Thursday, June 28, 2007

Filled and Complete

I've been slowly making my way through a stack of books. Albeit a little late on The No-Cry Sleep Solution by Elizabeth Pantley, and The Baby Sleep Book by Dr. Sears. I wished I had read them earlier when it seemed like everyone and their mother was asking me if my baby "slept through the night yet". If nothing else, I could have held the book up to shield myself from the looks on their faces when I responded, "no". Both books made me feel better about my mothering style as what I've been doing all along by instinct seems to be the suggested modus operandi. As a co-sleeping and breastfeeding mama, I just go to bed with Satch because it seems the most natural and nurturing thing to do. Both books state quite clearly that babies are, by nature, designed to wake at night because sleeping puts them in a vulnerable position. They also state that the child will eventually sleep through the night on his own, but maybe not until after the age of two. I guess I just have to keep reminding myself the "eventually will" part. Though self-weaning, Satch does wake me to nurse. First I say gently, "milk later, mama go nite nite, Satch go nite nite", and sometimes he'll roll over and go back to sleep. If he persists or fusses, I let him nurse. A good night is when he wakes 2-3 times...a bad night is've seen the posts.

And here Sears's book makes some very good points. He writes:
  • "Although in the last century of Western culture we have learned to think of breastfeeding in terms of months or even weeks, historically, in most cultures, babies have nursed for at least two or three years."
  • "We think of weaning as a goal we must strive toward, whether it's weaning from the breast, or the family bed, or childish behaviors. In ancient writings, the term "weaning" means "filled" or "completed". Children are not truly ready to move on to the next stage until the needs of this stage are filled". He goes on to write that when a toddler is weaned before he is willing, he will cry".
  • "Life is a series of weanings for a child: weaning from your womb, your breast, your bed, and your home. The pace at which children wean, go from oneness to separateness, is different for every child, and this should be respected. In our experience, the most secure, independent, and happy children are those who have not been weaned before their time".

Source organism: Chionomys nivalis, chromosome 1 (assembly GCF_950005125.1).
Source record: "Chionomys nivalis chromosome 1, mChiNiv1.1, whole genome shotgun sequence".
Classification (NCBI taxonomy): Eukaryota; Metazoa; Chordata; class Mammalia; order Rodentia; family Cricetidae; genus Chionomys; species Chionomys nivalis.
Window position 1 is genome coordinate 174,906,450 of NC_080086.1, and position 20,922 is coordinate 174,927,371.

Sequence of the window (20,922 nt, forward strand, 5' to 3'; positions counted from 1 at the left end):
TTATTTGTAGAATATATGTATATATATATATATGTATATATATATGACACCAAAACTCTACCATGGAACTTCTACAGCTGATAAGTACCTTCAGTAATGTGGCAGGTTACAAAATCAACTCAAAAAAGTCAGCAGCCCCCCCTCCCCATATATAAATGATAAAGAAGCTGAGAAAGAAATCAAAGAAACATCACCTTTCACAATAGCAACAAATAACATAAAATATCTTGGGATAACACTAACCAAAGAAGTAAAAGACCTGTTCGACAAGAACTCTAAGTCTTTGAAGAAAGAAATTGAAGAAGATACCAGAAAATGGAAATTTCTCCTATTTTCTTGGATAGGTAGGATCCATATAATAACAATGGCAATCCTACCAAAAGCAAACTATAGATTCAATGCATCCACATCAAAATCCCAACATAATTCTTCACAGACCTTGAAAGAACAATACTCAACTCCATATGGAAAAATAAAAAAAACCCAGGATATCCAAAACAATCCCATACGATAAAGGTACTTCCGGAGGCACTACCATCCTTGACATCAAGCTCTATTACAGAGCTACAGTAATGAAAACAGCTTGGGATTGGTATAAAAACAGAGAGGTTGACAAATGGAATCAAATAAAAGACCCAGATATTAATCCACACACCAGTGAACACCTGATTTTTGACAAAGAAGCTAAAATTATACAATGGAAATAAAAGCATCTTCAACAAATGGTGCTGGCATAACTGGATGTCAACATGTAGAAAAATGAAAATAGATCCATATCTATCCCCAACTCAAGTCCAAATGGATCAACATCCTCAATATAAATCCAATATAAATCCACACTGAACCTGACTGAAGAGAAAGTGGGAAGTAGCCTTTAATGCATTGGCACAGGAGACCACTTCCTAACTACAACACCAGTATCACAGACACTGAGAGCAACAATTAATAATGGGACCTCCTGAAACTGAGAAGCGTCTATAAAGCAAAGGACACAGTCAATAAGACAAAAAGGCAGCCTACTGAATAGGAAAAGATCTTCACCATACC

I'm finished with these two books so if anyone wants my used copies, you'll find them (along with a bunch of other stuff that I cleared out of closet) HERE! (if they're gone it's because someone purchased them already)

And I just want to thank all of you for your kind words, your support, well wishes and Buddhist services because I graciously accept any positive energy flowing in my direction. And while these books don't really change my situation (because I plan to continue the stroll along the au naturale A.P. path and allow Satch self-wean from the breast and family bed), they certainly make me feel more connected to my mother instincts, to my son and to nature.

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posted by Wendy at 6:36 AM


Anonymous Anonymous said...

I'm wary of statements like these: In our experience, the most secure, independent, and happy children are those who have not been weaned before their time. It's anecdotal evidence, passing itself off as science, often merely by virtue of the accreditations of the author. There's no real measure here other than observation, and most of us do in fact see things the way that we want to.

Probably, overall, kids from reasonably secure backgrounds are secure, independent, and happy regardless of how the mother chose to wean them. That it is the mother's choice is the inarguable matter, and mothers should take comfort in the likelihood that their kids will turn out fine (just like many other kids who self-weaned or were otherwise weaned) and not banter back and forth about which is the "best" way. The latter just isn't supportive.

My $0.02...


7:00 PM  
Blogger Wendy said...

Thank you for your thoughts Nicolle. While I acknowledge that Dr. Sears's statement is based on his own observations of the children he sees in his pediatric practice, we must also acknowledge that observation remains at the heart of science and is the final arbiter in forming and proving ideas.

The subject of this post is not about "which way is the best way". It is a recounting of some interesting points that I discovered in my reading. These are quotes that resonated with me because as I wrote, "they made me feel better about my mothering style.

It has been my experience that when someone takes offense to something that is in no way antagonistic, there must be some unresolved issue within.

Indeed, a blog is a diary and a diary is nothing more than banter.

8:05 PM  
Blogger missymey said...

thank you so much for sharing this. i am at a similar point with my 1.5 year old son. up until two months ago, he was sleeping most of the night (would wake once or twice every couple of nights) in his crib. as of late, he is up more often than that and most nights, winds up in bed with us. we co-slept for the first nine months and took to his crib without a problem.

my husband and i both feel that this 'regression' (if you want to call it that) has happend for a reason and that we need to meet his needs. so we are fine with nurturing him in whatever manner he needs. but there are moments when i question our approach.

posts like this or writings like dr. sears' or those in mothering magazine always help to reaffirm that what i am doing is the right thing--because it is led by my mothering instinct.

so thank you.

ps. satchel is so cute and seems to have an amazing spirit to him.

11:00 PM  
Blogger Shana-Lynn said...

Wendy, they made me feel better too!

11:09 PM  

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